Patients with chronic disease believe benefits of electronic medical records outweigh any privacy concerns, a new report finds.
When it comes to health data, chronic patients are less concerned about privacy.
The Accenture 2014 Patient Engagement Survey of more than 2,000 U.S. consumers, found that 51% with chronic conditions said that the benefits of accessing data through an electronic medical record outweighs any privacy concerns. Accenture’s survey of 2,011 U.S. consumers is part of a larger global survey and compares perceptions between chronic patients and healthy people across 11 conditions: asthma, arthritis, cancer, chronic obstructive pulmonary disease (COPD), depression, diabetes, heart disease, hypertension, clinically diagnosed obesity, osteoporosis and stroke.
Privacy concerns amongst the group of chronic patients also varied. The patient group that most believed that the benefits of accessing EMR outweighed the risks was cancer patients (57%) while the group with only 48% of asthma and arthritis patients responded similarly.
Ironically, while 69% responded that having access to their EMR is a “right” and not a privilege and 87% said it was “very” or “somewhat important” to have control over their health data, a majority (55%) believe they have little or any control all over their EMRs.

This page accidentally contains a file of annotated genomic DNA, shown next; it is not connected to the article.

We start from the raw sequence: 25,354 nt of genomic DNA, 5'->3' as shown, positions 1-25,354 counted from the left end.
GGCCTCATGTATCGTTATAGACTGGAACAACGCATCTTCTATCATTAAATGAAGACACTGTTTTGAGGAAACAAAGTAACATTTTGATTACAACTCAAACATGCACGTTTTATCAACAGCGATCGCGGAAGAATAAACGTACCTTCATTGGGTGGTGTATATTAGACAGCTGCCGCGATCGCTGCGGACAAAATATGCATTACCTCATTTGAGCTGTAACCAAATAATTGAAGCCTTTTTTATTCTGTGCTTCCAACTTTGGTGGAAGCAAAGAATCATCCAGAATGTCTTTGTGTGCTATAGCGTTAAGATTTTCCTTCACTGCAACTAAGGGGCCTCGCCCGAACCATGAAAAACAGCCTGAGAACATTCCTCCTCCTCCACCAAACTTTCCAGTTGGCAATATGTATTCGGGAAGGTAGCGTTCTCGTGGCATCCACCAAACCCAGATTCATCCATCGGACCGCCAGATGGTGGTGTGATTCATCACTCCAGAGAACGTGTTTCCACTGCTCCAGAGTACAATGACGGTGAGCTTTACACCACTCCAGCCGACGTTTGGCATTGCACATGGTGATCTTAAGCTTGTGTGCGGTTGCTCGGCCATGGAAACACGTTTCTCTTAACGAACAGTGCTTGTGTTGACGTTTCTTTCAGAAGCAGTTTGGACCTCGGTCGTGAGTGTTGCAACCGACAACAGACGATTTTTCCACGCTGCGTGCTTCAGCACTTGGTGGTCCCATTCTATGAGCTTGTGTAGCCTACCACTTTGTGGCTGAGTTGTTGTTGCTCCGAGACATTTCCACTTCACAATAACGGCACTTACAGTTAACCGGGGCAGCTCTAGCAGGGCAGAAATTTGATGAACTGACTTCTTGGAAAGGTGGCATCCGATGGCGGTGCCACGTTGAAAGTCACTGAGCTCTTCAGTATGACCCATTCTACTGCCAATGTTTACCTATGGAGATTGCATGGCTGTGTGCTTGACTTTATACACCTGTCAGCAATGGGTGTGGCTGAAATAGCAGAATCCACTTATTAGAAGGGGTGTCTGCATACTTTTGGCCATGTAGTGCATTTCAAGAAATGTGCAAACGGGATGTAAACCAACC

Still, heart disease patients appear to have more control over their data, defined in the survey as being able to access EMRs and being able to make decisions about their personal care. A full 65% of them reported having “full” or “some” control compared with only 49% of chronic obstructive pulmonary disorder (COPD) patients who responded similarly.
"Healthcare will need to adapt to a new generation of individuals who are taking a more proactive role in managing their health and expect to have transparency," said Kaveh Safavi M.D. J.D., who leads Accenture's global health business. "As consumers continue to demand more access to their personal data online, we expect that patients will gain more power to manage some aspects of their own care. This will not only make healthcare more effective but also more affordable, as consumers doing more for themselves will free up the system to be more productive."
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